APO: Lending a hand, making a difference

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Photo by: Allison Smith

With Make a Difference Day Approaching on Oct. 29, the members of Alpha Phi Omega Service Fraternity are driven to be service leaders not only at Saint Louis University, but also the St. Louis community.


APO has an active membership of 500 students, not including its largest pledge class in recent memory of 273.


The ranks of this year’s MADD swelled as a record 3,118 people from SLU signed up to do service, an increase from 2,778 last year, consisting of more than 160 student organizations.


Due to the efforts of the Center for Service and Community Engagement and the 21-year-old co-educational Delta Chapter of APO at the University, who co-sponsor the event, MADD will be at its height this year. MADD is an annual nationwide service initiative, and thousands of SLU students will come together to provide community service and goodwill toward those in need in St. Louis.


“Make A Difference Day made a difference to me my freshman year, that is what made me join APO,” Brendan Waldoch, junior and vice-president of membership, said. “It’s usually the biggest day of the year for APO and we are excited to gather interested students and show what service can be about.”


According to APO President Perry Cole, the group is based on three tenets: Leadership, friendship and service.


The main tenet of service requires every student to complete 25 hours of service a semester. Cole said the tenants of leadership and friendship are essential and APO has more than 30 executive board positions and hosts various leadership classes called “leads.” Every member is required to captain at least one “lead” as an active member.


The organization also holds approximately 20 fellowship opportunities every semester, including dances and dinners, a trip to Six Flags, and other small events, Cole said.


“It’s a really great way to get to know people of all age groups,” Cole said.


Cole said she believes that the main reason that students join APO is because they want to get involved. She said that students are attracted to the organization because it routinely provides opportunities for community service, as well as transportation, along with social events.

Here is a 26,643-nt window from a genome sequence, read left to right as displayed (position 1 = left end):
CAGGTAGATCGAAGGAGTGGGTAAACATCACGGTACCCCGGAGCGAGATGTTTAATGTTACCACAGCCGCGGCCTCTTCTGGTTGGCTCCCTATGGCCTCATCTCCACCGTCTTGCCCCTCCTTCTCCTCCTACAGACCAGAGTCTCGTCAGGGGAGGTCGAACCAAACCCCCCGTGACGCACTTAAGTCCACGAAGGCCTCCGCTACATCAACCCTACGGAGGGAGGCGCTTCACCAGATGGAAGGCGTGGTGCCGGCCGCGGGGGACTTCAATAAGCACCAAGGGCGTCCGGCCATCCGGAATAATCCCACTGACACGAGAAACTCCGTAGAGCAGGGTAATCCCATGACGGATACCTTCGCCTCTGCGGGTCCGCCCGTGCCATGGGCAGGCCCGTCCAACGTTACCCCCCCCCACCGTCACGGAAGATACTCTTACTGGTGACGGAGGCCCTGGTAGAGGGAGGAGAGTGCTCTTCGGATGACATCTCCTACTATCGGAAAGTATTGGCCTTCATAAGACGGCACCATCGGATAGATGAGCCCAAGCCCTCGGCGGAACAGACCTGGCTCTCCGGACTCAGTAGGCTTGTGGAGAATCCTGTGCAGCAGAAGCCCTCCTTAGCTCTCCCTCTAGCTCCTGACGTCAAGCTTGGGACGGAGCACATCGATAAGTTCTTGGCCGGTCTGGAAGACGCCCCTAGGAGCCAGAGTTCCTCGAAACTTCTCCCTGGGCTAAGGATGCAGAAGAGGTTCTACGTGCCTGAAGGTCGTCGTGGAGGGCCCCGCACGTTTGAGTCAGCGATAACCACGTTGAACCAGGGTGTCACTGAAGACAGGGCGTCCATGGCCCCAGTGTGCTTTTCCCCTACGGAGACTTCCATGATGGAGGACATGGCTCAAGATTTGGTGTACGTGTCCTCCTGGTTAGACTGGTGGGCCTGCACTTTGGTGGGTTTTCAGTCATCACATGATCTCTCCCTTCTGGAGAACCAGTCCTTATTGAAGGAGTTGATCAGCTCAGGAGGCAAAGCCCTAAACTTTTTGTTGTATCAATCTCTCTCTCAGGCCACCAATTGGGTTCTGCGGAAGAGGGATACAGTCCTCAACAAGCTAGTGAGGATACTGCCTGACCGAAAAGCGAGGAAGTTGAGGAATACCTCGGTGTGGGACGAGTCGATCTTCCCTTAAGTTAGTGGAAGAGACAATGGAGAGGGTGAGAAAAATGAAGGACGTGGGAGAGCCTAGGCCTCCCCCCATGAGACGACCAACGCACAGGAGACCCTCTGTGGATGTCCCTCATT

“There’s just a lot of ways that people can get involved and find their niche in APO,” Cole said.


Students are free to enter the fraternity for the purpose of doing service to put on their resume, but there are plenty of opportunities for interaction with other students or growth in leadership, Cole said.


“APO has helped me meet people at SLU and across the St. Louis area that I wouldn’t have otherwise met,” Allie Kramer, sophomore and active member of APO, said.  “Beyond that, I have had the opportunity to listen to heartfelt, emotionally-charged stories that have changed my outlook on life in a positive way.”


Since APO is a co-sponsor of MADD, members are required to participate as part of their required service hours, Cole said. It is a way for all of the members of APO to work together at the same time, besides the fact that it is an important day for the community, she said.


Unlike most Greek life, APO does not have initiation requirements. All applicants are free to join APO. Interested students are encouraged to attend pledge week, where barbecues and other small events are held. Then students are welcomed into the group through an initiation ceremony and payment of dues. Students then are required to do 15 hours of service and attend two fellowship events during a pledge period.


“If you do all of that then you’re activated and you become a member,” Cole said.


However, students who fail to complete their required 25 hours per semester as a member could find themselves in a probationary period. Students who do not finish the 25 hours in Fall are required to complete the remaining hours in Spring along with the twenty five hours for that spring, Cole said. In the case that a student still does not finish their hours, they will be dropped as a member of APO.


Cole said she feels that students leave the organization feeling that the experiences influence their lives. Besides growing as a leader and recording service hours, students gain friendships with people who share the same passions as they do, and experience a world outside of their shell, she said.


“APO has been an organization through which I have been able to not only meet people who have my same interests, but also emulate the Jesuit Mission by servicing others,” Shannon Russell, junior and vice-president of pledge education for APO, said. “There are a lot of leadership opportunities, which I feel have well-prepared me for graduate school and the real world.”


Cole gave an example of two experiences that touched her while participating in service iniatives with APO. The first, as a freshman, Cole met two juniors who she said proceeded to become her best friends throughout her four years at SLU. The second experience occurred when Cole was a sophomore at a service site.


“I was at a nursing home when the old women came into the room for their line dancing class. They made us stop cleaning so we could participate in their class with them,” she said.


Cole said that doing service in the community “isn’t about the product you produce, but rather the relationships you build and the experiences you share together with those you are working with.”